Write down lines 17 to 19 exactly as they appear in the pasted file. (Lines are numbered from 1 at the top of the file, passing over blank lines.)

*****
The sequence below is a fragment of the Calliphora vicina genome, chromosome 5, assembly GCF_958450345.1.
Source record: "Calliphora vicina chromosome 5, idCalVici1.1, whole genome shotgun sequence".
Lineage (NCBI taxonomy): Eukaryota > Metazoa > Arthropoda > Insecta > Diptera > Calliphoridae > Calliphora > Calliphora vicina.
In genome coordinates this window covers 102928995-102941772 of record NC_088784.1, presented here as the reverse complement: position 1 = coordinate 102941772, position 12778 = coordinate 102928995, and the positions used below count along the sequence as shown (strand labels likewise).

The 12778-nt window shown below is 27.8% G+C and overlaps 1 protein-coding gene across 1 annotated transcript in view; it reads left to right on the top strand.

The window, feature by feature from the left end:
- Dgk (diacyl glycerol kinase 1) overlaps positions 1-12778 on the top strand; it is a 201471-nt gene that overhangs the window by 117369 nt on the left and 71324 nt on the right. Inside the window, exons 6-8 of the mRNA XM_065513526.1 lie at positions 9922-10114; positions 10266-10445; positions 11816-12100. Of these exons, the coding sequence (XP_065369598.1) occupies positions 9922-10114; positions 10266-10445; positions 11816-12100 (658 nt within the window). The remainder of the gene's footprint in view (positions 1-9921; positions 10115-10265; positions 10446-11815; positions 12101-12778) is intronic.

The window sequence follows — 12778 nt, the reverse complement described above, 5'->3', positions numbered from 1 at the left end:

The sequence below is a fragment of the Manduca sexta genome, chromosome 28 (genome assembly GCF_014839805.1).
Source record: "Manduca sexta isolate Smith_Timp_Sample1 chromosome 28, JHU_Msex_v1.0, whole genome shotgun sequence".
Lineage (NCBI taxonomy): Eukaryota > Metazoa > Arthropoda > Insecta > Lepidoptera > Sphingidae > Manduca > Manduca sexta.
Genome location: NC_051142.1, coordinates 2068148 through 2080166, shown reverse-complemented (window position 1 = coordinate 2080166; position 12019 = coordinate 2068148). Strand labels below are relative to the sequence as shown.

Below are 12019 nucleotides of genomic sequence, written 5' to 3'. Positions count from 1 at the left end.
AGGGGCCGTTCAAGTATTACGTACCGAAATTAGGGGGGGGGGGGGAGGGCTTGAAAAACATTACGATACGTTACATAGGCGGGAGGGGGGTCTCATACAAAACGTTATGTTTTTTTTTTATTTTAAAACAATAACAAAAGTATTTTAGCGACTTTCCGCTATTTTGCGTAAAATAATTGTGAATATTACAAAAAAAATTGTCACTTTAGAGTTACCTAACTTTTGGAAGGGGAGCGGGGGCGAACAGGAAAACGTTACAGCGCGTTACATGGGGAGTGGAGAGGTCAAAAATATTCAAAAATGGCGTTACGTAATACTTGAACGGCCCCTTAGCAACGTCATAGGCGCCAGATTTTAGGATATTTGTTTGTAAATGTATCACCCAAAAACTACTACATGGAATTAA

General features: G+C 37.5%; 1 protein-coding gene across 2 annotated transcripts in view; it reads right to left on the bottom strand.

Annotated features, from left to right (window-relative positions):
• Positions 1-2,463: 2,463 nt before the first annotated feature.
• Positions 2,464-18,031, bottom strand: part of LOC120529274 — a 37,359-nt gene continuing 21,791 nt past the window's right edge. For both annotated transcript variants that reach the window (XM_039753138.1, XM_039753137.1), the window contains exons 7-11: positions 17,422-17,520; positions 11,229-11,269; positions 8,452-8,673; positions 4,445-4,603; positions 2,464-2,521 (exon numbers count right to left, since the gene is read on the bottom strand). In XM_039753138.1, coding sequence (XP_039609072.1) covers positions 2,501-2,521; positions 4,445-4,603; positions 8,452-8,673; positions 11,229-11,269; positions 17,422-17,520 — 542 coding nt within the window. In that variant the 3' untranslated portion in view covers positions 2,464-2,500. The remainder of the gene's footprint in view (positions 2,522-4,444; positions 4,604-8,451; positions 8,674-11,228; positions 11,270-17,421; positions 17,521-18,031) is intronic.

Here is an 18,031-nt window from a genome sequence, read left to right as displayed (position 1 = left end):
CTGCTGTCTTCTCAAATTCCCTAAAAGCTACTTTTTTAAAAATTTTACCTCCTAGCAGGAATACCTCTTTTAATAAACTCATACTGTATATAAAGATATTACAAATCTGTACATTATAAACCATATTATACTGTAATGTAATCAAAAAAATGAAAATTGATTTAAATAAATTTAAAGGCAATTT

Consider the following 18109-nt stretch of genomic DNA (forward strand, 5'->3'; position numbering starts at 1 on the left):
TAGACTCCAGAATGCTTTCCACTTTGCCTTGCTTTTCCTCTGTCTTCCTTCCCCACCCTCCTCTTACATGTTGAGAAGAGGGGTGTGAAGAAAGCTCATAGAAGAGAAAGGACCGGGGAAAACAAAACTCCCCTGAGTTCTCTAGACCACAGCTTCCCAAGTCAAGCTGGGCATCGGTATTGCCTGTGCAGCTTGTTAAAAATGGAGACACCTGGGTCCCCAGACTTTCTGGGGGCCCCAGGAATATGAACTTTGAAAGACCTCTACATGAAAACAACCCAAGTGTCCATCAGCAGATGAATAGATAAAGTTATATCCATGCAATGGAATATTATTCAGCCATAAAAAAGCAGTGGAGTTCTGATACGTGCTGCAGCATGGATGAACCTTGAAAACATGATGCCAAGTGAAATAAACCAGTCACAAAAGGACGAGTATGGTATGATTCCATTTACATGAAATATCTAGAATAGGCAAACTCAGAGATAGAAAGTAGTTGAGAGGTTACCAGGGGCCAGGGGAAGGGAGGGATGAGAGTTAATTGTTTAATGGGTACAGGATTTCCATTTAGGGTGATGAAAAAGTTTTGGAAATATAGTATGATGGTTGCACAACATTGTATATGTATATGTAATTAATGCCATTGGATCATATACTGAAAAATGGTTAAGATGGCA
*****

• Positions 1-2,463: 2,463 nt before the first annotated feature.
• Positions 2,464-18,031, bottom strand: part of LOC120529274 — a 37,359-nt gene continuing 21,791 nt past the window's right edge. For both annotated transcript variants that reach the window (XM_039753138.1, XM_039753137.1), the window contains exons 7-11: positions 17,422-17,520; positions 11,229-11,269; positions 8,452-8,673; positions 4,445-4,603; positions 2,464-2,521 (exon numbers count right to left, since the gene is read on the bottom strand). In XM_039753138.1, coding sequence (XP_039609072.1) covers positions 2,501-2,521; positions 4,445-4,603; positions 8,452-8,673; positions 11,229-11,269; positions 17,422-17,520 — 542 coding nt within the window. In that variant the 3' untranslated portion in view covers positions 2,464-2,500. The remainder of the gene's footprint in view (positions 2,522-4,444; positions 4,604-8,451; positions 8,674-11,228; positions 11,270-17,421; positions 17,521-18,031) is intronic.

Here is an 18,031-nt window from a genome sequence, read left to right as displayed (position 1 = left end):